3 Reasons Why Not All Hep C Data Is Created Equal

Gilead Sciences (Nasdaq: GILD  ) rose nearly 14% on Monday on word that 100% of patients treated with its drug combo had undetectable levels of virus four weeks after treatment. While 100% is better than the 97% that Abbott Labs (NYSE: ABT  ) posted, it's still too early to call a winner.

Red apples to green apples
Within a clinical trial, the treatment arms are balanced so that the patient makeup is approximately equal. Everything from race of the patient to secondary conditions can affect the ability of drugs to rid the patient of the virus. Balancing the arms allows the drug candidate to be compared to the comparator arm (placebo or the current treatment paradigm).

Comparing results from two different clinical trials is dangerous. It's not quite apples to oranges, but it's hard to know if the two trials enrolled the same types of patients and how the potentially different makeup of the patients affected the results.

The only way to compare the two directly is in a head-to-head trial, but that'll only happen once they're on the market.

Sample size matters
Gilead only tested 25 patients with the combination of sofosbuvir, GS-5885, and ribavirin that produced the 100% result. If it had tested 26 patients and the one additional one failed, the cure rate would have been just 96%, and we'd be declaring Abbott the apparent winner.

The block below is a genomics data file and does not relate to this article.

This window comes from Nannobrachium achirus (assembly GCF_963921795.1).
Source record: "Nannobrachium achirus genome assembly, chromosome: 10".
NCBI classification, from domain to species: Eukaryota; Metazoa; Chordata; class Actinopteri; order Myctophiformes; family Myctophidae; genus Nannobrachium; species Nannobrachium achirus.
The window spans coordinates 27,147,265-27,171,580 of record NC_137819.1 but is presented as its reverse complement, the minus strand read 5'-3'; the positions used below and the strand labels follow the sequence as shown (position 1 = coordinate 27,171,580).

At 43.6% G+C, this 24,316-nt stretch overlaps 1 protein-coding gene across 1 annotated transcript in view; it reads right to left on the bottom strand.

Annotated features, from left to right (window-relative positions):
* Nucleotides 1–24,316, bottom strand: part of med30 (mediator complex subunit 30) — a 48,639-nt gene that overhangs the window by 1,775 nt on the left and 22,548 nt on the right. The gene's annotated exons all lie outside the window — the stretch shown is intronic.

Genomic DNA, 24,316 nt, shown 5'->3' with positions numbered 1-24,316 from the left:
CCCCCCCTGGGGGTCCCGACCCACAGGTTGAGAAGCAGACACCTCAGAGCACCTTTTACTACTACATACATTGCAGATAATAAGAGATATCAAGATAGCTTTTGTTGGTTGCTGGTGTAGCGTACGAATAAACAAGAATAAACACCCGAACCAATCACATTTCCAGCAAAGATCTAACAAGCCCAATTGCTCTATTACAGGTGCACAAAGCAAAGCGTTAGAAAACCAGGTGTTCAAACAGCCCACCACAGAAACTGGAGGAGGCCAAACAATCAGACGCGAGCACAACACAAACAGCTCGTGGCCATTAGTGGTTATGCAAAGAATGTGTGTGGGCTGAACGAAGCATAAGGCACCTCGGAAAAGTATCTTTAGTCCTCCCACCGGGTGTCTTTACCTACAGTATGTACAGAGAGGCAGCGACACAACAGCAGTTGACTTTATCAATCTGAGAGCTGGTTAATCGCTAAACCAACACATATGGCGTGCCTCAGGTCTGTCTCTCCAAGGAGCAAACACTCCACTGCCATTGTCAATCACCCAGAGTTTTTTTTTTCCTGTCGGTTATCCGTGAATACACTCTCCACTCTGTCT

Not all "cures" are created equal
Talk to a hepatologist and you won't hear them say the patient was cured of hepatitis. Instead, they use the term "sustained virological response," or SVR, which means that the virus level has dropped below detectable levels. There's no way to know if there truly isn't any virus remaining in the patient or if there's a small amount of virus waiting to pounce once the treatment has stopped.

Gilead presented SVR4 data, which measures the SVR after four weeks. Abbott used SVR12, which measured the level after 12 weeks. Generally very few patients rebound between week four and week 12 post-treatment, but it would only take one to knock Gilead down a rung in the race to the top.

Winner, winner, chicken dinner
While it's hard to declare a winner based on these phase 2 data, it's clear that Abbott isn't going to walk away with the prize, so the jump today in Gilead is warranted if you assume the hepatitis C drug market is as large as investors hope it is (debatable, especially for a disease where treatment can be put off, but we'll leave that for another article).

No matter what the size of the market is, as we approach 100% cure rates, it's clear that side effects and convenience -- how many pills a patient has to take a day and for how long -- will become an increasingly important factor in whether Vertex Pharmaceuticals (Nasdaq: VRTX  ) , Idenix Pharmaceuticals (Nasdaq: IDIX  ) , Achillion Pharmaceuticals (Nasdaq: ACHN  ) , and the rest of the trailing companies are able to compete with the front runners.

While Gilead and Abbott battle to rule the hepatitis C space, these three companies are setting themselves up to dominate retail. Find out what they are and why Fool analysts like them so much in the new free report, "3 Companies Ready to Rule Retail." Get your copy for free by clicking here now.


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